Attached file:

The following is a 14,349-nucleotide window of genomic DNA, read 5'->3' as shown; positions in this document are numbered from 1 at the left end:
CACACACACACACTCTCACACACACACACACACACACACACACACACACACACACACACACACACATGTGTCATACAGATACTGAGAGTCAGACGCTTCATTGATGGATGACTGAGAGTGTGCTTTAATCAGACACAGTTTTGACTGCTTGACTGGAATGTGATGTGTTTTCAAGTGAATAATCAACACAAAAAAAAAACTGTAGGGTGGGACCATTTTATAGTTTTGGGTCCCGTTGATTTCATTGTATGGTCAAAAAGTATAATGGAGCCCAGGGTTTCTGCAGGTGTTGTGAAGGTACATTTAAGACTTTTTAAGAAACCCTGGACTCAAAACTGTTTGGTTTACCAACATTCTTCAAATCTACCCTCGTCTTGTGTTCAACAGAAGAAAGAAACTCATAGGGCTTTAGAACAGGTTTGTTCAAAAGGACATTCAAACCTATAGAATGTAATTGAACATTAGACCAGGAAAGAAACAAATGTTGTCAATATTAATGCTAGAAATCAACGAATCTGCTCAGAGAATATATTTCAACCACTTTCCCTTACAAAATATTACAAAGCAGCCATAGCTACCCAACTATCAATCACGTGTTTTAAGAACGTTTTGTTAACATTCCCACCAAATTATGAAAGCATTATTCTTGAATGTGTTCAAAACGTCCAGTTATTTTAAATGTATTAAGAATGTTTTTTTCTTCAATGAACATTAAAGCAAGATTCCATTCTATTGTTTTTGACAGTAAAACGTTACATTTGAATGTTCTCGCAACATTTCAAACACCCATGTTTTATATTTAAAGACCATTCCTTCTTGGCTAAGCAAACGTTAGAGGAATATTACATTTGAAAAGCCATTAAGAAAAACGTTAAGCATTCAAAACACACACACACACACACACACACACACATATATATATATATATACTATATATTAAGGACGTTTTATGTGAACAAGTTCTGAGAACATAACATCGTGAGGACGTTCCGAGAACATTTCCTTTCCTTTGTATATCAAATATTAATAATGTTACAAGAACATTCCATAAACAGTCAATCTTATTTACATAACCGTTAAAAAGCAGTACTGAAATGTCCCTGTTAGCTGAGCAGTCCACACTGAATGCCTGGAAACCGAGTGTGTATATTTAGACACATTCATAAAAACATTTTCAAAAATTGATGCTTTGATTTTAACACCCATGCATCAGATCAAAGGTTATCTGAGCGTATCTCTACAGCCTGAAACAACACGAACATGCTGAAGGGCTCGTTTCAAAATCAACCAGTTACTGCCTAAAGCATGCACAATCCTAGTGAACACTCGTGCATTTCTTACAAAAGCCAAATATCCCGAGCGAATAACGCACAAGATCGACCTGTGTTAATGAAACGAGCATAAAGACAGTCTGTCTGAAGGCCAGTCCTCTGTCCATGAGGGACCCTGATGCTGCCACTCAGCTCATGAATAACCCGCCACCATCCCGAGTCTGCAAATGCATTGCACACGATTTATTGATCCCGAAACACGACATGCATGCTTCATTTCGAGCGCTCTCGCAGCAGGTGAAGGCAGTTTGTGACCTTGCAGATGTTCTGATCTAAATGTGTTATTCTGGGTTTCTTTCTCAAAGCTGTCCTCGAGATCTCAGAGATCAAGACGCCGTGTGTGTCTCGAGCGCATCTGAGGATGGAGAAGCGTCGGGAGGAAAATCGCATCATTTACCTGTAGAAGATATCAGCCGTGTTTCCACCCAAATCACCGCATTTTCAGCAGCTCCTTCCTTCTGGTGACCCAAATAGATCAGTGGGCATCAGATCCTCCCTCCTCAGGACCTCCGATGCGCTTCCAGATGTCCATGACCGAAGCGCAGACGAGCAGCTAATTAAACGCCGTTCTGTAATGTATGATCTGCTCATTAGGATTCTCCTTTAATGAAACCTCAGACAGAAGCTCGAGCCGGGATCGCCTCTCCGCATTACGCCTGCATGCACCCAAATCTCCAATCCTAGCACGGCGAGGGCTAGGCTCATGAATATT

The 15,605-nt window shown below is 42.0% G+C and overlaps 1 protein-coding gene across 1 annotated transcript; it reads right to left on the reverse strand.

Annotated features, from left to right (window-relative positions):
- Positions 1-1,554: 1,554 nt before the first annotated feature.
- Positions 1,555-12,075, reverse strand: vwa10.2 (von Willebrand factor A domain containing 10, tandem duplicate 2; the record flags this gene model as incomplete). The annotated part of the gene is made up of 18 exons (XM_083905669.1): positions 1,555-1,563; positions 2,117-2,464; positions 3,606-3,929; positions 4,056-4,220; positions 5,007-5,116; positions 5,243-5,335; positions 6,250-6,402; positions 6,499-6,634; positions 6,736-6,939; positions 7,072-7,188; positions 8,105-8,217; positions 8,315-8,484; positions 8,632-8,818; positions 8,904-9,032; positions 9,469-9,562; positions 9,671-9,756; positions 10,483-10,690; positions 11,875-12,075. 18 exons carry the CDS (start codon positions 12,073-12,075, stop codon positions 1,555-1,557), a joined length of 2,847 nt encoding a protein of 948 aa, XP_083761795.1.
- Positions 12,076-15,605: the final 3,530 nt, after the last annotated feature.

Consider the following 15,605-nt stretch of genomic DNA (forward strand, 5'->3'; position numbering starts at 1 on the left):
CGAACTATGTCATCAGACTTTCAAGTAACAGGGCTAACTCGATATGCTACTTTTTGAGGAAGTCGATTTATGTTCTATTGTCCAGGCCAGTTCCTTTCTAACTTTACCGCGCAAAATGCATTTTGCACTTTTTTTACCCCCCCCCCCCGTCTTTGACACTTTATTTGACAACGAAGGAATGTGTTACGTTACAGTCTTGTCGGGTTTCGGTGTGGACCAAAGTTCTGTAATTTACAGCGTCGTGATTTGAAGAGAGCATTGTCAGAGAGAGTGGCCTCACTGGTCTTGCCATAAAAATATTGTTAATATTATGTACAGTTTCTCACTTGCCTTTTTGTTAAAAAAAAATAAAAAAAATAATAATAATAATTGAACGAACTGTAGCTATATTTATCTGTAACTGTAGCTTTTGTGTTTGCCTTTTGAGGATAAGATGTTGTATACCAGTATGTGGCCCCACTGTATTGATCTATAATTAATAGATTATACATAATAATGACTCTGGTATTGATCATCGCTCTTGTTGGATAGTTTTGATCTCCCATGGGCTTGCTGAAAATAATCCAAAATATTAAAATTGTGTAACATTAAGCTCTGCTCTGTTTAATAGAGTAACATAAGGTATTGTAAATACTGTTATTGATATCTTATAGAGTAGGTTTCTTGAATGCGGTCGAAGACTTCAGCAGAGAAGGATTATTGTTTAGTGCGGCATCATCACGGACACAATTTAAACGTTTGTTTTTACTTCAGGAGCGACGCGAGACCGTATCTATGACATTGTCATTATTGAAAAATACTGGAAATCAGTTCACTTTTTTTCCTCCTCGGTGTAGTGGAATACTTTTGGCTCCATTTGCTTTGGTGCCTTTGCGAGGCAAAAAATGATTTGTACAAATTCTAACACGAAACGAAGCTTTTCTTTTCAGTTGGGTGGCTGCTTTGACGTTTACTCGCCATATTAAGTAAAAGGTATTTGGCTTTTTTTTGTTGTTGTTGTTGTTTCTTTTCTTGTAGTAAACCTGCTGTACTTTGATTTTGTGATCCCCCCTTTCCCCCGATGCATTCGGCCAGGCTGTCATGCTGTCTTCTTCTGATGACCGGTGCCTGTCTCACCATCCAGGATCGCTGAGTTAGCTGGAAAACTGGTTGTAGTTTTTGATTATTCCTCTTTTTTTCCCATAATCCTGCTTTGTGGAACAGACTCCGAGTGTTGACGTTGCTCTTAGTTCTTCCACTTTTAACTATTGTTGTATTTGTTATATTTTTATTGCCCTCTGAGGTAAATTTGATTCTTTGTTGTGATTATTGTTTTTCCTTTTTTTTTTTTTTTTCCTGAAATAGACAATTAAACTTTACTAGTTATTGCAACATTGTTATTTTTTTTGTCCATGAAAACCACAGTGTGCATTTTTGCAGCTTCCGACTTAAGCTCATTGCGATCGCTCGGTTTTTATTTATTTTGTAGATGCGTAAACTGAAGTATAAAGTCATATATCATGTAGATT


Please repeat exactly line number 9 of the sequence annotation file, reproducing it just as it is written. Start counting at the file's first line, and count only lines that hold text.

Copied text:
CGAACTATGTCATCAGACTTTCAAGTAACAGGGCTAACTCGATATGCTACTTTTTGAGGAAGTCGATTTATGTTCTATTGTCCAGGCCAGTTCCTTTCTAACTTTACCGCGCAAAATGCATTTTGCACTTTTTTTACCCCCCCCCCCCGTCTTTGACACTTTATTTGACAACGAAGGAATGTGTTACGTTACAGTCTTGTCGGGTTTCGGTGTGGACCAAAGTTCTGTAATTTACAGCGTCGTGATTTGAAGAGAGCATTGTCAGAGAGAGTGGCCTCACTGGTCTTGCCATAAAAATATTGTTAATATTATGTACAGTTTCTCACTTGCCTTTTTGTTAAAAAAAAATAAAAAAAATAATAATAATAATTGAACGAACTGTAGCTATATTTATCTGTAACTGTAGCTTTTGTGTTTGCCTTTTGAGGATAAGATGTTGTATACCAGTATGTGGCCCCACTGTATTGATCTATAATTAATAGATTATACATAATAATGACTCTGGTATTGATCATCGCTCTTGTTGGATAGTTTTGATCTCCCATGGGCTTGCTGAAAATAATCCAAAATATTAAAATTGTGTAACATTAAGCTCTGCTCTGTTTAATAGAGTAACATAAGGTATTGTAAATACTGTTATTGATATCTTATAGAGTAGGTTTCTTGAATGCGGTCGAAGACTTCAGCAGAGAAGGATTATTGTTTAGTGCGGCATCATCACGGACACAATTTAAACGTTTGTTTTTACTTCAGGAGCGACGCGAGACCGTATCTATGACATTGTCATTATTGAAAAATACTGGAAATCAGTTCACTTTTTTTCCTCCTCGGTGTAGTGGAATACTTTTGGCTCCATTTGCTTTGGTGCCTTTGCGAGGCAAAAAATGATTTGTACAAATTCTAACACGAAACGAAGCTTTTCTTTTCAGTTGGGTGGCTGCTTTGACGTTTACTCGCCATATTAAGTAAAAGGTATTTGGCTTTTTTTTGTTGTTGTTGTTGTTTCTTTTCTTGTAGTAAACCTGCTGTACTTTGATTTTGTGATCCCCCCTTTCCCCCGATGCATTCGGCCAGGCTGTCATGCTGTCTTCTTCTGATGACCGGTGCCTGTCTCACCATCCAGGATCGCTGAGTTAGCTGGAAAACTGGTTGTAGTTTTTGATTATTCCTCTTTTTTTCCCATAATCCTGCTTTGTGGAACAGACTCCGAGTGTTGACGTTGCTCTTAGTTCTTCCACTTTTAACTATTGTTGTATTTGTTATATTTTTATTGCCCTCTGAGGTAAATTTGATTCTTTGTTGTGATTATTGTTTTTCCTTTTTTTTTTTTTTTTCCTGAAATAGACAATTAAACTTTACTAGTTATTGCAACATTGTTATTTTTTTTGTCCATGAAAACCACAGTGTGCATTTTTGCAGCTTCCGACTTAAGCTCATTGCGATCGCTCGGTTTTTATTTATTTTGTAGATGCGTAAACTGAAGTATAAAGTCATATATCATGTAGATT